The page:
From Benjamin Cardozo's “The Nature of the Judicial Process”. A nice point highlighting one of the key advantages of a common law vs. statutory law based legal system.
The common law does not work from pre-established truths of universal and inflexible validity to conclusions derived from them deductively. Its method is inductive, and it draws its generalizations from particulars. The process has been admirably stated by Munroe Smith: “In their effort to give to the social sense of justice articulate expression in rules and in principles, the method of the lawfinding experts has always been experimental. The rules and principles of case law have never been treated as final truths, but as working hypotheses, continually retested in those great laboratories of the law, the courts of justice. Every new case is an experiment; and if the accepted rule which seems applicable yields a result which is felt to be unjust, the rule is reconsidered. It may not be modified at once, for the attempt to do absolute justice in every single case would make the development and maintenance of general rules impossible; but if a rule continues to work injustice, it will eventually be reformulated. The principles themselves are continually retested; for if the rules derived from a principle do not work well, the principle itself must ultimately be re-examined.”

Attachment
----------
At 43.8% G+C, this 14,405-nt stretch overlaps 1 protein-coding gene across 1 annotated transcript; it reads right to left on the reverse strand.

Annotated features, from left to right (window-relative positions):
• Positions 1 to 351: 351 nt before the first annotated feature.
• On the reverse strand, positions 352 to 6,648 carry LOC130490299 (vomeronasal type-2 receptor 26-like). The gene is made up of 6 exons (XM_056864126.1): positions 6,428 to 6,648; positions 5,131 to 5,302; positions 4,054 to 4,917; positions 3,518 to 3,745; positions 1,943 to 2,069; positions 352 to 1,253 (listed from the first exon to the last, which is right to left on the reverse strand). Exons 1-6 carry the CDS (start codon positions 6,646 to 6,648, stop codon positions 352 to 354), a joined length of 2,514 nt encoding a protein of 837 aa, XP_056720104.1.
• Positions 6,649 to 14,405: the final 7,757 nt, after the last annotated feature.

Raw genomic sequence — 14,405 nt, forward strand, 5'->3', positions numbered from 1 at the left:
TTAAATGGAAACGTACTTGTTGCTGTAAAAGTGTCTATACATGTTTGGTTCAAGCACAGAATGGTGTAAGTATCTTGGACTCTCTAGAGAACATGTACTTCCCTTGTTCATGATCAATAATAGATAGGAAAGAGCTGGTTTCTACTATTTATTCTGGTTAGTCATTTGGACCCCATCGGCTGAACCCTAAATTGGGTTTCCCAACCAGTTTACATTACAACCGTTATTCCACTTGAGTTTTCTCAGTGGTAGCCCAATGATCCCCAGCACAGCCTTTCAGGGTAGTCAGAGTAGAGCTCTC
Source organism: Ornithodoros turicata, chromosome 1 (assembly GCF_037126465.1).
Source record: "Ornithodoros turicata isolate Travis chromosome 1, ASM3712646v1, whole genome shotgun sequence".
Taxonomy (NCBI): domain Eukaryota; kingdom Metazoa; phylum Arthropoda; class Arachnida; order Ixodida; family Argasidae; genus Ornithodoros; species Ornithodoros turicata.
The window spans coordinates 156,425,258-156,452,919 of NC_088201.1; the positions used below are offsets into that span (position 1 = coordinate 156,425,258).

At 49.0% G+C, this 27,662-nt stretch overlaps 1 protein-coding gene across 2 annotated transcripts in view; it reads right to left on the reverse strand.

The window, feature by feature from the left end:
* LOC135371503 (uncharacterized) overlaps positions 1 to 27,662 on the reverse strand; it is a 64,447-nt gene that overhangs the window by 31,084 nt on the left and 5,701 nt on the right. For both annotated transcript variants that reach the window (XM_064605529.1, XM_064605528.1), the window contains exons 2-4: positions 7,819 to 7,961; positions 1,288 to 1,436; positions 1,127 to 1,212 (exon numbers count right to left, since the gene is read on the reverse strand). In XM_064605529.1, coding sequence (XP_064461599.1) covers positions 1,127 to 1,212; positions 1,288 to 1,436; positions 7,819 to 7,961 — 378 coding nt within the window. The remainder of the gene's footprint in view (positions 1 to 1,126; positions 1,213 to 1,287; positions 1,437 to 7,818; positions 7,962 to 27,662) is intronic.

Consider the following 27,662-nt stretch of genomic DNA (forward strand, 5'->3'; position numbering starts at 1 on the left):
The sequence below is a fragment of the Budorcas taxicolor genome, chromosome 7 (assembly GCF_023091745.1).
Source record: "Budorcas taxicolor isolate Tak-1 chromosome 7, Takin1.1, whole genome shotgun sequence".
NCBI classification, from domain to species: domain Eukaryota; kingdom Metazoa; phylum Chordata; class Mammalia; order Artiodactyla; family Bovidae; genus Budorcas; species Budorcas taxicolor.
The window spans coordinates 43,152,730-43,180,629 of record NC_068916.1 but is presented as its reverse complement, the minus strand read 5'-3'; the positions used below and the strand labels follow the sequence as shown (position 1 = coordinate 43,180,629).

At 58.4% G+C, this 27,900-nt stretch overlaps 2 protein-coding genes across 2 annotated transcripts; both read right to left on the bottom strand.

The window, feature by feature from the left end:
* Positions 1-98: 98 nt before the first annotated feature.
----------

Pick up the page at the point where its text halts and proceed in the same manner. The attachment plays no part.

(I'm doing some follow-up reading after completing the course on contract law from the "Sum and Substance" series. In short, I have realised my utter ignorance with regard to the law as a component within a human society and am now quite fascinated by the subject. Will try to post some thoughts if/when I have enough time.)
P.S. motto, превед! Я только сейчас подумал, что вот эта формулировочка про отличие условной английской от условной французской правовой системы это один в один рифмуется с твоими мыслями про отличие Интернета от ITU-T'шной телефонии.